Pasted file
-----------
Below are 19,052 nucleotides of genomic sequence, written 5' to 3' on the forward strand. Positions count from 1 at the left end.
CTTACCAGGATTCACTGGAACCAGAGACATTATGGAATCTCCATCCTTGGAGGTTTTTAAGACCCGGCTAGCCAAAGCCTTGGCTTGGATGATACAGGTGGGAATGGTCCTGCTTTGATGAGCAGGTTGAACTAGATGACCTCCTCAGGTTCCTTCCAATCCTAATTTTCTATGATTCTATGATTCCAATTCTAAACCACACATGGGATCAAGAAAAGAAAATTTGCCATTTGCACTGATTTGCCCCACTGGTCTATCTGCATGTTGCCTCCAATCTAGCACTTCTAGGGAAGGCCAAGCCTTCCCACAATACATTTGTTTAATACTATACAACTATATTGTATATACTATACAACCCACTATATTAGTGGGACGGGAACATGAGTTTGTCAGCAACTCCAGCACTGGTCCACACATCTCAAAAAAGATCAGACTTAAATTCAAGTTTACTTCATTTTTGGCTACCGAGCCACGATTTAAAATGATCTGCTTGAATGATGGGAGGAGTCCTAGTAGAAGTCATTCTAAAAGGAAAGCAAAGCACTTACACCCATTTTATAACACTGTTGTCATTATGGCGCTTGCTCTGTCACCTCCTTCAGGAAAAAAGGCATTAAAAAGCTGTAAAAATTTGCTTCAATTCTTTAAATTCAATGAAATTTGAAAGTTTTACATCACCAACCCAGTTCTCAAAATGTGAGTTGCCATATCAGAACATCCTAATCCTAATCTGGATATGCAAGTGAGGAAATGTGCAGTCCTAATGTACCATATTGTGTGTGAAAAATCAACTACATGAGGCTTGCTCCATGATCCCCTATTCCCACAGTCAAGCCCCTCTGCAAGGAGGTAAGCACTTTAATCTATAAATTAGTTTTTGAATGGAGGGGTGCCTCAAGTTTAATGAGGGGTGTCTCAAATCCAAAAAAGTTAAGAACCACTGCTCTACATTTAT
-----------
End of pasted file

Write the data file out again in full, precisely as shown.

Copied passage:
Below are 19,052 nucleotides of genomic sequence, written 5' to 3' on the forward strand. Positions count from 1 at the left end.
CTTACCAGGATTCACTGGAACCAGAGACATTATGGAATCTCCATCCTTGGAGGTTTTTAAGACCCGGCTAGCCAAAGCCTTGGCTTGGATGATACAGGTGGGAATGGTCCTGCTTTGATGAGCAGGTTGAACTAGATGACCTCCTCAGGTTCCTTCCAATCCTAATTTTCTATGATTCTATGATTCCAATTCTAAACCACACATGGGATCAAGAAAAGAAAATTTGCCATTTGCACTGATTTGCCCCACTGGTCTATCTGCATGTTGCCTCCAATCTAGCACTTCTAGGGAAGGCCAAGCCTTCCCACAATACATTTGTTTAATACTATACAACTATATTGTATATACTATACAACCCACTATATTAGTGGGACGGGAACATGAGTTTGTCAGCAACTCCAGCACTGGTCCACACATCTCAAAAAAGATCAGACTTAAATTCAAGTTTACTTCATTTTTGGCTACCGAGCCACGATTTAAAATGATCTGCTTGAATGATGGGAGGAGTCCTAGTAGAAGTCATTCTAAAAGGAAAGCAAAGCACTTACACCCATTTTATAACACTGTTGTCATTATGGCGCTTGCTCTGTCACCTCCTTCAGGAAAAAAGGCATTAAAAAGCTGTAAAAATTTGCTTCAATTCTTTAAATTCAATGAAATTTGAAAGTTTTACATCACCAACCCAGTTCTCAAAATGTGAGTTGCCATATCAGAACATCCTAATCCTAATCTGGATATGCAAGTGAGGAAATGTGCAGTCCTAATGTACCATATTGTGTGTGAAAAATCAACTACATGAGGCTTGCTCCATGATCCCCTATTCCCACAGTCAAGCCCCTCTGCAAGGAGGTAAGCACTTTAATCTATAAATTAGTTTTTGAATGGAGGGGTGCCTCAAGTTTAATGAGGGGTGTCTCAAATCCAAAAAAGTTAAGAACCACTGCTCTACATTTAT